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Torchesk (Ukrainian : Торчеськ; Russian : Торческ) was a medieval town, located between today's villages of Olshanytsia and Sharky in Kiev Oblast (province) of central Ukraine near Kaharlyk.
Torchesk was first mentioned in a chronicle under the year of 1093 as the center of the Torks (and later Chorni Klobuky), who settled along the Ros River valley and served Kievan princes. In the second half of the 12th century, Torchesk became the capital of a principality, with its rulers being appointed by the grand princes of Kiev.
Torchesk was last mentioned in a chronicle in 1234. It appears that the town was destroyed by the Mongol invasions.
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Vladimir Sviatoslavich, called the Great, was Prince of Novgorod, Grand Prince of Kiev (Kyiv), and ruler of Kievan Rus' from 980 to 1015.
Oleg of Novgorod was a Varangian prince who ruled all or part of the Rus' people during the late 9th and early 10th centuries.
Vladimir II Monomakh reigned as Grand Prince of Kievan Rus' from 1113 to 1125. He is considered a saint in the Eastern Orthodox Church and is celebrated on May 6.
The Christianization of Kievan Rus' took place in several stages. In early 867, Patriarch Photius of Constantinople announced to other Christian patriarchs that the Rus', baptized by his bishop, took to Christianity with particular enthusiasm. Photius's attempts at Christianizing the country seem to have entailed no lasting consequences, since the Primary Chronicle and other Slavonic sources describe the tenth-century Rus' as firmly entrenched in paganism. Following the Primary Chronicle, the definitive Christianization of Kievan Rus' dates from the year 988, when Vladimir the Great was baptized in Chersonesus and proceeded to baptize his family and people in Kiev. The latter events are traditionally referred to as baptism of Rus' in Ukrainian and Russian literature.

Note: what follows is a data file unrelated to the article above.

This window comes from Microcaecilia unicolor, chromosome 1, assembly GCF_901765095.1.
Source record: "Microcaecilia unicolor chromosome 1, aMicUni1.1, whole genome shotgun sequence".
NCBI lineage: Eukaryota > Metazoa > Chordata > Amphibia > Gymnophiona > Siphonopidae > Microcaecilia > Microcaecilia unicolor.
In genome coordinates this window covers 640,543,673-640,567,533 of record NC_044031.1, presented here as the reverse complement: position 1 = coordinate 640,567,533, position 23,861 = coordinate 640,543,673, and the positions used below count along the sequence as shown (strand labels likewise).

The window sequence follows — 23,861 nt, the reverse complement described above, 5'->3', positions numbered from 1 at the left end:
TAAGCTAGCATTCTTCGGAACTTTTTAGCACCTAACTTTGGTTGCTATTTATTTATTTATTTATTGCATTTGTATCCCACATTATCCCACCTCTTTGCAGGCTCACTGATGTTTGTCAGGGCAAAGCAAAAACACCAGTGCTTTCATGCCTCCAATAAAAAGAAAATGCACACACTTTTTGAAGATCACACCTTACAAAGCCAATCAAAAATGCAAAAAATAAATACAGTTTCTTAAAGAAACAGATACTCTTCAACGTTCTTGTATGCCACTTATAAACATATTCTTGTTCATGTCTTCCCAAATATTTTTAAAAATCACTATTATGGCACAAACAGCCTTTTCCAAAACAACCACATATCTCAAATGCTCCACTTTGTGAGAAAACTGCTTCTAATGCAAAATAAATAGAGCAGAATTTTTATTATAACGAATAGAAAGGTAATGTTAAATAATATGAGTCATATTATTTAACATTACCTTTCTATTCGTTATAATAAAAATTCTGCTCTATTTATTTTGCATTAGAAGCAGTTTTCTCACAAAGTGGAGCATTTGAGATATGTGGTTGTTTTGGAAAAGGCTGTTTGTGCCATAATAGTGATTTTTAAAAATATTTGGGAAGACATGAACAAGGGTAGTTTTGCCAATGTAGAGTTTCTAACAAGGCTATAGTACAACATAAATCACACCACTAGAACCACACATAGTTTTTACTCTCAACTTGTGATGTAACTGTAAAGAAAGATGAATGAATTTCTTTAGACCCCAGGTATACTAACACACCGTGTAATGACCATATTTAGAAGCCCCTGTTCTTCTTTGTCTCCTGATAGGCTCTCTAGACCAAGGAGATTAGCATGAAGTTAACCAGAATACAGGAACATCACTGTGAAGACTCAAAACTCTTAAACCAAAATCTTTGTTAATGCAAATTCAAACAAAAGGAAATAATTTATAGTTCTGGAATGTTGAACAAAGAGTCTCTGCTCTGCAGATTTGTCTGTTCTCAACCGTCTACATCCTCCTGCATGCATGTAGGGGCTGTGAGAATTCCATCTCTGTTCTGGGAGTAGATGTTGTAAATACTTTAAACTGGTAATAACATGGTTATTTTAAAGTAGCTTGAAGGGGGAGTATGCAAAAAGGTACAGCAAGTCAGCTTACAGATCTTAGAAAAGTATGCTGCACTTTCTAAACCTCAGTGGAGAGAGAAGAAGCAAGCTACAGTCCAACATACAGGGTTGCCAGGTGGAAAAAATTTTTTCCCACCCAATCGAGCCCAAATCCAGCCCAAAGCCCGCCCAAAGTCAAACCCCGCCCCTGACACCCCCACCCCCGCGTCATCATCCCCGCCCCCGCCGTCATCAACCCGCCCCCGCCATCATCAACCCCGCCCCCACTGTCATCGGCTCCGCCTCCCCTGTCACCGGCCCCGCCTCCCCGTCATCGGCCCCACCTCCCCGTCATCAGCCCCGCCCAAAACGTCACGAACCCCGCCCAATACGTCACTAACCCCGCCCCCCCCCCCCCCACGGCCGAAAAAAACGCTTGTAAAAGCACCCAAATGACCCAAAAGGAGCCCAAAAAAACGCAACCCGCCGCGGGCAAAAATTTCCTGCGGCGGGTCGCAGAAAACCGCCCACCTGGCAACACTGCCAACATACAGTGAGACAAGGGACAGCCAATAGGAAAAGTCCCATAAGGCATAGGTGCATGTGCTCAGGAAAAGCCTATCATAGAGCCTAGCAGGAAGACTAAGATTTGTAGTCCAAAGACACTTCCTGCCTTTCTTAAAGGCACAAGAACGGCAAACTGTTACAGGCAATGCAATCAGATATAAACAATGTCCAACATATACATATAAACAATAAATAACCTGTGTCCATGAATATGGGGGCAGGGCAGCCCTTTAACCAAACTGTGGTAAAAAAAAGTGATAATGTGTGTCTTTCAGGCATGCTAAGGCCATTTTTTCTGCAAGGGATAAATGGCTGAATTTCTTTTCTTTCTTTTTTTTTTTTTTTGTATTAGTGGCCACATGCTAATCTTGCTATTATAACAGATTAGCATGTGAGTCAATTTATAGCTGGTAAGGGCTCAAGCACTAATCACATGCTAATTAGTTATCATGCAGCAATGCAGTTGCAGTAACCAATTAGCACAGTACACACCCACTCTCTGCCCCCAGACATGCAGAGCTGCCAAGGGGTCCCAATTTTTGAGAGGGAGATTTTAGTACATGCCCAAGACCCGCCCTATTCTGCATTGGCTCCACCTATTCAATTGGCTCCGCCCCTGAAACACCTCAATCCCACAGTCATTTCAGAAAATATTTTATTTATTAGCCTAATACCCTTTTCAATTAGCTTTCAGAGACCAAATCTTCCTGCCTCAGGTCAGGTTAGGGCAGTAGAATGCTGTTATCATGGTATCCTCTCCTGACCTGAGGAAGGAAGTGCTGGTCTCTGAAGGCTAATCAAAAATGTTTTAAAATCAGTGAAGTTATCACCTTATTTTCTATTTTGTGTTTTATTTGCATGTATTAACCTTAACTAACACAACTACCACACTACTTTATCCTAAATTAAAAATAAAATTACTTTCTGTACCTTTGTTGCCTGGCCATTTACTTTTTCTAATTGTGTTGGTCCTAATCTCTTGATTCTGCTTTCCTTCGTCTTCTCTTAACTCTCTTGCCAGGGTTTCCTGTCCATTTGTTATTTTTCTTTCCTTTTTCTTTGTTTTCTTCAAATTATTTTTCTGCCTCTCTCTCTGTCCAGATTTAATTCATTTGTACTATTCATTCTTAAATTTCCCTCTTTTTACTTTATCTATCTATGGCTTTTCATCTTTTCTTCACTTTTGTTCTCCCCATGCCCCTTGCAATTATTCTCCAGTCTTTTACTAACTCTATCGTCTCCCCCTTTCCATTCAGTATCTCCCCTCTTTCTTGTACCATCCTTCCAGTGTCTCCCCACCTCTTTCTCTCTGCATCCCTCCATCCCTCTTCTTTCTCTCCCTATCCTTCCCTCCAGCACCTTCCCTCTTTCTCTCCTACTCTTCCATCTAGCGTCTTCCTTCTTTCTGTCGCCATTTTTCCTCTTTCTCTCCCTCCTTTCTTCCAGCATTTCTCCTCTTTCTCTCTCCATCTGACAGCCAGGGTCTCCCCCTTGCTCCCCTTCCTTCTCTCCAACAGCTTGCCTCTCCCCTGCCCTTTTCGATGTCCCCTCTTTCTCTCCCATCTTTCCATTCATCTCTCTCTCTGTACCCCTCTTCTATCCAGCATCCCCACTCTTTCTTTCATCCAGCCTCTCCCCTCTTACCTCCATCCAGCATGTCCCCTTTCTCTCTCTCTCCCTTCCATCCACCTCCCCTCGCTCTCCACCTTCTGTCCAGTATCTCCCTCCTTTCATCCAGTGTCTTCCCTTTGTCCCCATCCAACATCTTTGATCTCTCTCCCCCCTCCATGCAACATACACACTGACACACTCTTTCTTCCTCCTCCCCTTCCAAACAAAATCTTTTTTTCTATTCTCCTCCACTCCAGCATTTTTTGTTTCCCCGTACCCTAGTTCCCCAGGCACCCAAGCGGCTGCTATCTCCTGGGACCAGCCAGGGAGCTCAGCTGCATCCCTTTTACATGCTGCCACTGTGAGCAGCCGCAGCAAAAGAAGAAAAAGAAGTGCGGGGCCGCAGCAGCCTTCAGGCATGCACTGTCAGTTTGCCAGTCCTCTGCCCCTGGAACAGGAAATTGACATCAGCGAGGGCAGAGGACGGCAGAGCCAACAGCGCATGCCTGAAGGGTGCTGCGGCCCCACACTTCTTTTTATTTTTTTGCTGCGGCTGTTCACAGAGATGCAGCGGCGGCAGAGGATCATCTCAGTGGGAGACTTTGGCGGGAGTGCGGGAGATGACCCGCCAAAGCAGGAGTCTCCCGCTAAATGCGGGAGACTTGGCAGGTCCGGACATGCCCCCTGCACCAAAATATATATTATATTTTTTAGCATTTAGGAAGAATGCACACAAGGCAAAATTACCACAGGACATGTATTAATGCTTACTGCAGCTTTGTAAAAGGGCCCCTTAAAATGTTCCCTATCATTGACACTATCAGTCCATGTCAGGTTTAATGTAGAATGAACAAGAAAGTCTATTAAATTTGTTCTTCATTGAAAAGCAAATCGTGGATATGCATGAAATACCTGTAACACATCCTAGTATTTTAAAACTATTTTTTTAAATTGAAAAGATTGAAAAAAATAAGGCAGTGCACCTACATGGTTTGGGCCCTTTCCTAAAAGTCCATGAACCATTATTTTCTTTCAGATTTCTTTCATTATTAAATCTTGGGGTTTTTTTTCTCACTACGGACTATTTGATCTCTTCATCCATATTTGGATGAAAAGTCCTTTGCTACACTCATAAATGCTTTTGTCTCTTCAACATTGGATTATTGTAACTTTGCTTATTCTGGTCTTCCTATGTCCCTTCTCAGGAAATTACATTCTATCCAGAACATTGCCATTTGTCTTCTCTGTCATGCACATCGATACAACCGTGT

Sviatopolk II Iziaslavich was supreme ruler of the Kievan Rus for 20 years, from 1093 to 1113. He was not a popular prince, and his reign was marked by incessant rivalry with his cousin Vladimir Monomakh.
Rostyslav Rurykovych, Prince of Torchesk (1195–1205), Grand Prince of Kiev, Prince of Vyshhorod (1205–1210), Prince of Halych (1207). Son of Rurik Rostislavich.
Saint Michael of Chernigov or Mikhail Vsevolodovich was a Rus' prince. He was grand prince of Kiev ; and he was also prince of Pereyaslavl (1206), of Novgorod-Seversk (1219–1226), of Chernigov, of Novgorod, and of Halych (1235–1236).
Askold was a prince of Kiev (Kyiv) and founder of the first Vikings' state in the Dnieper basin. According to the Nikon Chronicle Askold's name was spelled out as Oskold. According to the Primary Chronicle, he along with another voivode Dir were of Rurik's clan in the 870s. That chronicle implies that they were neither his relatives nor of noble blood.
Mstislav Mstislavich the Daring prince of Tmutarakan and Chernigov, was one of the most popular and active princes of Kievan Rus' in the decades preceding the Mongol invasion of Rus'. He was the maternal grandfather of Prince Alexander Nevsky, Prince of Novgorod, Grand Prince of Kiev and Grand Prince of Vladimir. He also was the maternal grandfather of prince Leo of Galicia, who became Grand Prince of Kiev.
The Principality of Polotsk, also known as the Duchy of Polotsk or the Polotskian Rus', was a medieval principality of the Early East Slavs. The origin and date of state establishment is uncertain. Rus' Chronicles mention Polotsk being conquered by Vladimir the Great, and thereafter it became associated with the Rurik dynasty and Kievan Rus'.